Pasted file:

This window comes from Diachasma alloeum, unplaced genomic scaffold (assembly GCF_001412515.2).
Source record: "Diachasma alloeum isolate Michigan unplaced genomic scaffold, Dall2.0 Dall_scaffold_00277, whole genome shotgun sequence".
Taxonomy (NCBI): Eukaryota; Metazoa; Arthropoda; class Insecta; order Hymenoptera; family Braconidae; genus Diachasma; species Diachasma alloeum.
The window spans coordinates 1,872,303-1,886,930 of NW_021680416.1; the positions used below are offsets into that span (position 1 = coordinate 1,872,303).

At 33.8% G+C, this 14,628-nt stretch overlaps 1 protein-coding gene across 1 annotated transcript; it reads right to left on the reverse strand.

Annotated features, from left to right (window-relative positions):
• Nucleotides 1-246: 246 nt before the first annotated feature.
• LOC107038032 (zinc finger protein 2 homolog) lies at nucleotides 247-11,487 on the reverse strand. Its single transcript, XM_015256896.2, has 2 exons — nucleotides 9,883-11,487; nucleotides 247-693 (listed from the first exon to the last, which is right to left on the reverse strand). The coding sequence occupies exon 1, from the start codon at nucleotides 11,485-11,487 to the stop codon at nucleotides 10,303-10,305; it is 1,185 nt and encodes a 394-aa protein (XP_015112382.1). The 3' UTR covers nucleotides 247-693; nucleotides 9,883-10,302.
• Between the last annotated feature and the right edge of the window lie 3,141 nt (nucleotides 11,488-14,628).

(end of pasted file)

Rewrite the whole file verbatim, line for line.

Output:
This window comes from Diachasma alloeum, unplaced genomic scaffold (assembly GCF_001412515.2).
Source record: "Diachasma alloeum isolate Michigan unplaced genomic scaffold, Dall2.0 Dall_scaffold_00277, whole genome shotgun sequence".
Taxonomy (NCBI): Eukaryota; Metazoa; Arthropoda; class Insecta; order Hymenoptera; family Braconidae; genus Diachasma; species Diachasma alloeum.
The window spans coordinates 1,872,303-1,886,930 of NW_021680416.1; the positions used below are offsets into that span (position 1 = coordinate 1,872,303).

At 33.8% G+C, this 14,628-nt stretch overlaps 1 protein-coding gene across 1 annotated transcript; it reads right to left on the reverse strand.

Annotated features, from left to right (window-relative positions):
• Nucleotides 1-246: 246 nt before the first annotated feature.
• LOC107038032 (zinc finger protein 2 homolog) lies at nucleotides 247-11,487 on the reverse strand. Its single transcript, XM_015256896.2, has 2 exons — nucleotides 9,883-11,487; nucleotides 247-693 (listed from the first exon to the last, which is right to left on the reverse strand). The coding sequence occupies exon 1, from the start codon at nucleotides 11,485-11,487 to the stop codon at nucleotides 10,303-10,305; it is 1,185 nt and encodes a 394-aa protein (XP_015112382.1). The 3' UTR covers nucleotides 247-693; nucleotides 9,883-10,302.
• Between the last annotated feature and the right edge of the window lie 3,141 nt (nucleotides 11,488-14,628).